• Tesla is the largest EV seller in the U.S., followed by Ford
  • Almost 29 per cent of Tesla buyers are trading in a Toyota or Honda
  • Most people who buy an EV don’t go back to a gasoline-powered vehicle

Many Honda and Toyota buyers are moving away from those brands in favour of automakers that offer electric vehicles (EVs); and while Tesla still leads the pack in battery-power sales in the U.S., its dominance in that segment is slipping, according to a new report from S&P Global Mobility.

The study found that most of Tesla’s market-share loss is due to consumers buying EVs that are priced below US$50,000, “where Tesla does not yet truly compete,” the report said, adding that “Tesla’s CEO Elon Musk confirmed (again) during a recent earnings call that the company is working on a vehicle priced lower than the Model 3, though market launch timing is unclear.”

No matter the price point, S&P’s preliminary data suggests that people buying EVs in 2022 had largely moved away from Toyota and Honda, which have been very slow to embrace the battery-specific segment, even though they’ve successfully offered hybrids, plug-in hybrids, and hydrogen fuel-cell vehicles. The study found that the Tesla Model 3 and Y, Ford Mustang Mach-E, Hyundai Ioniq5, and Chevrolet Bolt have all been very successful in capturing buyers who had previously purchased from those two Japanese automakers.

In the U.S., most EVs are pricier models and going to buyers with higher incomes, but S&P said that’s in part because Tesla sells the majority of them. In the first nine months of 2022, there were 525,000 EVs registered in the country and nearly 340,000 of them were Teslas. But as more affordable battery vehicles arrive, and “offering equal or better technology and production build,” the report said, “Tesla’s ability to retain a dominant market share will be challenged going forward.”

S&P predicts EV nameplates will grow from the current 48 to 159 by the end of 2025, “at a pace faster than Tesla will be able to add factories.” That automaker’s range is “expected to grow to include Cybertruck in 2023 and eventually a Roadster, but largely the Tesla model lineup in 2025 will be the same models it offers today.” It still expects Tesla’s unit sales will grow, even as its share of the EV market declines.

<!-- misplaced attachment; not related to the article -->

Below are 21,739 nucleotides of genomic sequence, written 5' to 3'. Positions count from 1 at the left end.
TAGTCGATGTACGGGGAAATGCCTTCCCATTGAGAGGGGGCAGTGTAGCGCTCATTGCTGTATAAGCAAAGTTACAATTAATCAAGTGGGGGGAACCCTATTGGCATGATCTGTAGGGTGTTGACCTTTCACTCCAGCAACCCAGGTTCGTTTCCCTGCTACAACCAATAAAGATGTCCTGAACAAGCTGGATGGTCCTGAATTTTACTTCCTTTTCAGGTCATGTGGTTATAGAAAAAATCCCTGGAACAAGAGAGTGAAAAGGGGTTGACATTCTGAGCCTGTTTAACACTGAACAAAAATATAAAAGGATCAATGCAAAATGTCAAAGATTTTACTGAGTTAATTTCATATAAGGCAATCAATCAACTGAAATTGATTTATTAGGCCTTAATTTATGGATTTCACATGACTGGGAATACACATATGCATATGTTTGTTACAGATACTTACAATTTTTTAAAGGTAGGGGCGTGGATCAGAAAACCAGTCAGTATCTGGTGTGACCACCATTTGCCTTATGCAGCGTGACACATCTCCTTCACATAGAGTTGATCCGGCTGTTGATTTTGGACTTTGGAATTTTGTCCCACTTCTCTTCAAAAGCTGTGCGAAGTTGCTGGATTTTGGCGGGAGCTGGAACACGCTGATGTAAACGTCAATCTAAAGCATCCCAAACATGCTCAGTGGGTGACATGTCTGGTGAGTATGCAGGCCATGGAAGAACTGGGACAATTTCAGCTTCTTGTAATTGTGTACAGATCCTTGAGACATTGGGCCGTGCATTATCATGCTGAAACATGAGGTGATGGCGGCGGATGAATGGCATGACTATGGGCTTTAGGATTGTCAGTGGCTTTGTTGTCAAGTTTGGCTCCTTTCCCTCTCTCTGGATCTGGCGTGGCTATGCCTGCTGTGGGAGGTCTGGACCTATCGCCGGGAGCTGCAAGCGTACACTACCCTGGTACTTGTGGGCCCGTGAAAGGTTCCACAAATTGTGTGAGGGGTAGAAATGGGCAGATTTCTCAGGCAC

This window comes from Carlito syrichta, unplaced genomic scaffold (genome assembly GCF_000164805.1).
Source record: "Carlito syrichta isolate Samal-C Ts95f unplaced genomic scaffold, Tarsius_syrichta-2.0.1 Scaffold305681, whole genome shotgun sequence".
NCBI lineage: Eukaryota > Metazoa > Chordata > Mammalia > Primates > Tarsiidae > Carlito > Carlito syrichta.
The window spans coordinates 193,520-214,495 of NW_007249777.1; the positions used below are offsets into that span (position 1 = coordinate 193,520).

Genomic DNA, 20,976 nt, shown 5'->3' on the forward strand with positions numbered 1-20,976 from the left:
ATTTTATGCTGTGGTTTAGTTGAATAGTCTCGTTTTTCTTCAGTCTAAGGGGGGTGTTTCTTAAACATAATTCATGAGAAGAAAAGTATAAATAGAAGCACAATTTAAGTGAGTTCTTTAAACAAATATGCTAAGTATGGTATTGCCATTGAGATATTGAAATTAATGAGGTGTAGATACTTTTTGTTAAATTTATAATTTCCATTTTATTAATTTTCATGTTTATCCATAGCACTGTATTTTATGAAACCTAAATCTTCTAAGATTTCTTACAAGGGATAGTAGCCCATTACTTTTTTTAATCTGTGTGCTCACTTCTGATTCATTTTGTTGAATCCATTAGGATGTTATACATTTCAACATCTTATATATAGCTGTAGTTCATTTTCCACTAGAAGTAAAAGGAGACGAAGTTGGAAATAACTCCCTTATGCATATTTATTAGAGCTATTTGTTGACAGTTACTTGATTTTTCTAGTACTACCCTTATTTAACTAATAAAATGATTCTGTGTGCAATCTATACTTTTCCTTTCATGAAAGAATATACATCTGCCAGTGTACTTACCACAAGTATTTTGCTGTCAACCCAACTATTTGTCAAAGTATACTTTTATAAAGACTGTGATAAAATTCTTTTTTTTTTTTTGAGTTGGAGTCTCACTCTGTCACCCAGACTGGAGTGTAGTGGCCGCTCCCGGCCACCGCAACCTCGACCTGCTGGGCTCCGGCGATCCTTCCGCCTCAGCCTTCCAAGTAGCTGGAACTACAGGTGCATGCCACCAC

Despite shortages caused by supply-chain issues, EVs gained 2.4 points of market share year-over-year as of September 2022, and achieved 5.2 per cent of all light-vehicle registrations. Tesla’s Model Y and Model 3 combined accounted for 56 per cent of those vehicles. Ford was in second place, although the 27,800 units of the Mach-E sold were only about 8 per cent of Tesla’s volume.

tesla's market share slips as more automakers offer evs

Tesla Model S Plaid Photo by Justin Pritchard

Tesla’s four models – 3, Y, S and X – and the Mach-E accounted for the top five EV registrations during that period, followed in order by the Chevrolet Bolt and Bolt EUV, Hyundai Ioniq5, Kia EV6, Volkswagen ID.4, and Nissan Leaf.

The study found that very few EV owners return to gasoline vehicles. The Model Y has 60.5 per cent brand loyalty, and nearly 74 per cent of buyers move to it from other brands – primarily Toyota, Honda, BMW, and Mercedes-Benz. For individual models, those buying a Model Y are most likely trading in a Lexus RX, Honda CR-V, Toyota RAV4, Honda Odyssey, or Honda Accord.

To buy a new Model 3, shoppers are primarily trading in a Honda Civic, Honda Accord, Toyota Camry, RAV4, or CR-V. As for the Mustang Mach-E, it’s mostly drawing buyers out of a RAV4, CR-V, or Jeep Wrangler; while the Chevrolet Bolt primarily pulls drivers out of the RAV4, CR-V, and Toyota Prius. The Hyundai Ioniq5 gets them out of the RAV4, CR-V, Mazda CX-5, and Subaru Forester.

Jil McIntosh

Jil McIntosh specializes in new-car reviews, auto technology and antique cars, including the two 1940s vehicles in her garage.

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